No, not the big obvious structure, cutting its way through the valley. That’s part of the two later aqueducts that run along the same route as the Roman one. Here we can just see the 1860 Arcueil/Bertrand Aqueduct which sits on top of the lower piers of the 1620 ‘Medicis’ aqueduct. No, I was looking for these scant remains.

Can you see them? Yes? No?

How’s this?

And here’s another little bit sticking up over the top of the buildings that were built up against the later aqueducts.

It’s not much, and a bit squashed in between all the later construction, but there it is, the aqueduct of Lutetia.

A couple of miles further north in the ZAC Alésia-Montsouris area off the Avenue de la Sibelle, another stretch of the aqueduct was uncovered  in the year 2000 during building works and, after some ‘debate’, the decision was taken to preserve a few vestiges of it in the new public garden and playground and in the basements of some new flats. There isn’t a huge amount to see, just a few bits and bobs dotted around, but it became a bit of a challenge to try and find as many bits as I could. So here they are:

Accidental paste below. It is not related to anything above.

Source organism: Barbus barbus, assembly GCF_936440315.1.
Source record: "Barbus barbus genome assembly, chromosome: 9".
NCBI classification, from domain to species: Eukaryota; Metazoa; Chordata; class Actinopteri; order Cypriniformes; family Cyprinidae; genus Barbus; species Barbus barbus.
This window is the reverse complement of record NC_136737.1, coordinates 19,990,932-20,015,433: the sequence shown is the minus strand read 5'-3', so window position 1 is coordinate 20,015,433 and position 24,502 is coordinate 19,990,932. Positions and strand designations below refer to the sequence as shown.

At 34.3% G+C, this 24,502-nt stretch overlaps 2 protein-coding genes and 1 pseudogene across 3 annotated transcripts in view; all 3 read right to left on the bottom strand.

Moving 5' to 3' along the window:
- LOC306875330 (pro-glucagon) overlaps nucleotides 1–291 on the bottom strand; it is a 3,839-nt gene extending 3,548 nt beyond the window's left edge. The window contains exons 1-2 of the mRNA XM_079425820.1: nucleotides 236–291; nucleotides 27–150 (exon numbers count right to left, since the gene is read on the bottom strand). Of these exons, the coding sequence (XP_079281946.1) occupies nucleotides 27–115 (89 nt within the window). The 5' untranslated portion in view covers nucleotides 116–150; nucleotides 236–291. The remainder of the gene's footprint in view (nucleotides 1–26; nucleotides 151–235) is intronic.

There’s even this, frankly rather random chunk stuck in a wall niche alongside the park.

So there you are. They’re not obvious and they’re certainly not pretty and finding them involves tramping round some fairly unremarkable blocks of flats. But I went looking for an aqueduct and found three. However, without the bloggy assistance of www.romanaqueducts.info, I’m certain that I wouldn’t have found any of them at all.

 

 

 

From the ashes

I’m certainly not the first to post a ‘first look’ review of the newest museum space in London, and I’m pretty sure that I won’t be the last, but here I go. Just a quick look.

By now I’m sure you’re all familiar with the story of London’s Temple of Mithras. Discovered during the clearance for redevelopment of a bombed out site near Cannon Street (1952-4). Saved for the nation (sort of) due to intense public interest. Relocated to the wholly inappropriate site on the concourse of Temple Court, Queen Victoria Street. And there it sat for 50 years do so until…